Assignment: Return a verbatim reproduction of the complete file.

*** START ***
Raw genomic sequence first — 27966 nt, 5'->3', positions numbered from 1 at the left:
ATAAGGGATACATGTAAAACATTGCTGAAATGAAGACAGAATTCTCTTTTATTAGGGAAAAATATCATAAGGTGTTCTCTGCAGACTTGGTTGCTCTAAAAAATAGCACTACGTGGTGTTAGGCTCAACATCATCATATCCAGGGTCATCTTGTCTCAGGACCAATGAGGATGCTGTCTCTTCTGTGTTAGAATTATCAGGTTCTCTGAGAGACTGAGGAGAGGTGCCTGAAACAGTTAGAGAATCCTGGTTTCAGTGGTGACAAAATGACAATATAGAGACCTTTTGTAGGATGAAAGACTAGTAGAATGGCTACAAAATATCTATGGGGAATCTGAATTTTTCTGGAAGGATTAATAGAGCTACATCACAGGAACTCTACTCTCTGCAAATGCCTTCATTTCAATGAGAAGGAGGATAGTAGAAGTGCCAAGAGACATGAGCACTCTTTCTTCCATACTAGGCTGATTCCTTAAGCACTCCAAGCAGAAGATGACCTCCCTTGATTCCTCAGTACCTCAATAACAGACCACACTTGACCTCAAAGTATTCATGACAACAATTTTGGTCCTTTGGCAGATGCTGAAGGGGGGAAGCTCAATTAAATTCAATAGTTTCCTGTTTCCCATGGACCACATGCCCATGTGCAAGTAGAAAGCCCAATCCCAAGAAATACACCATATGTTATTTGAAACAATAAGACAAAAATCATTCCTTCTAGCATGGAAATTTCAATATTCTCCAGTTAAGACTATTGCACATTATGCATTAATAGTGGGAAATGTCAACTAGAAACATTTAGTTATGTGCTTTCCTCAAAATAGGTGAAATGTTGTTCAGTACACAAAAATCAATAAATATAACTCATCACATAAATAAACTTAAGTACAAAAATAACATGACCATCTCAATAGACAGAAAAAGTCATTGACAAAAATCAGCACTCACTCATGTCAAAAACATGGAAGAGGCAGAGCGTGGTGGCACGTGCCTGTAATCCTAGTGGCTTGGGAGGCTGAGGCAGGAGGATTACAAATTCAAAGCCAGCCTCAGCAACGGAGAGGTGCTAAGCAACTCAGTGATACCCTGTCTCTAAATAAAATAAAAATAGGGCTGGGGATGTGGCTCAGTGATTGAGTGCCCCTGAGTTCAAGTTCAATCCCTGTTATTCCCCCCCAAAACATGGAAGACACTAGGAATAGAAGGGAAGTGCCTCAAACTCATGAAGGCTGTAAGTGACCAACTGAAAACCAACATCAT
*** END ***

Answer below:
Raw genomic sequence first — 27966 nt, 5'->3', positions numbered from 1 at the left:
ATAAGGGATACATGTAAAACATTGCTGAAATGAAGACAGAATTCTCTTTTATTAGGGAAAAATATCATAAGGTGTTCTCTGCAGACTTGGTTGCTCTAAAAAATAGCACTACGTGGTGTTAGGCTCAACATCATCATATCCAGGGTCATCTTGTCTCAGGACCAATGAGGATGCTGTCTCTTCTGTGTTAGAATTATCAGGTTCTCTGAGAGACTGAGGAGAGGTGCCTGAAACAGTTAGAGAATCCTGGTTTCAGTGGTGACAAAATGACAATATAGAGACCTTTTGTAGGATGAAAGACTAGTAGAATGGCTACAAAATATCTATGGGGAATCTGAATTTTTCTGGAAGGATTAATAGAGCTACATCACAGGAACTCTACTCTCTGCAAATGCCTTCATTTCAATGAGAAGGAGGATAGTAGAAGTGCCAAGAGACATGAGCACTCTTTCTTCCATACTAGGCTGATTCCTTAAGCACTCCAAGCAGAAGATGACCTCCCTTGATTCCTCAGTACCTCAATAACAGACCACACTTGACCTCAAAGTATTCATGACAACAATTTTGGTCCTTTGGCAGATGCTGAAGGGGGGAAGCTCAATTAAATTCAATAGTTTCCTGTTTCCCATGGACCACATGCCCATGTGCAAGTAGAAAGCCCAATCCCAAGAAATACACCATATGTTATTTGAAACAATAAGACAAAAATCATTCCTTCTAGCATGGAAATTTCAATATTCTCCAGTTAAGACTATTGCACATTATGCATTAATAGTGGGAAATGTCAACTAGAAACATTTAGTTATGTGCTTTCCTCAAAATAGGTGAAATGTTGTTCAGTACACAAAAATCAATAAATATAACTCATCACATAAATAAACTTAAGTACAAAAATAACATGACCATCTCAATAGACAGAAAAAGTCATTGACAAAAATCAGCACTCACTCATGTCAAAAACATGGAAGAGGCAGAGCGTGGTGGCACGTGCCTGTAATCCTAGTGGCTTGGGAGGCTGAGGCAGGAGGATTACAAATTCAAAGCCAGCCTCAGCAACGGAGAGGTGCTAAGCAACTCAGTGATACCCTGTCTCTAAATAAAATAAAAATAGGGCTGGGGATGTGGCTCAGTGATTGAGTGCCCCTGAGTTCAAGTTCAATCCCTGTTATTCCCCCCCAAAACATGGAAGACACTAGGAATAGAAGGGAAGTGCCTCAAACTCATGAAGGCTGTAAGTGACCAACTGAAAACCAACATCAT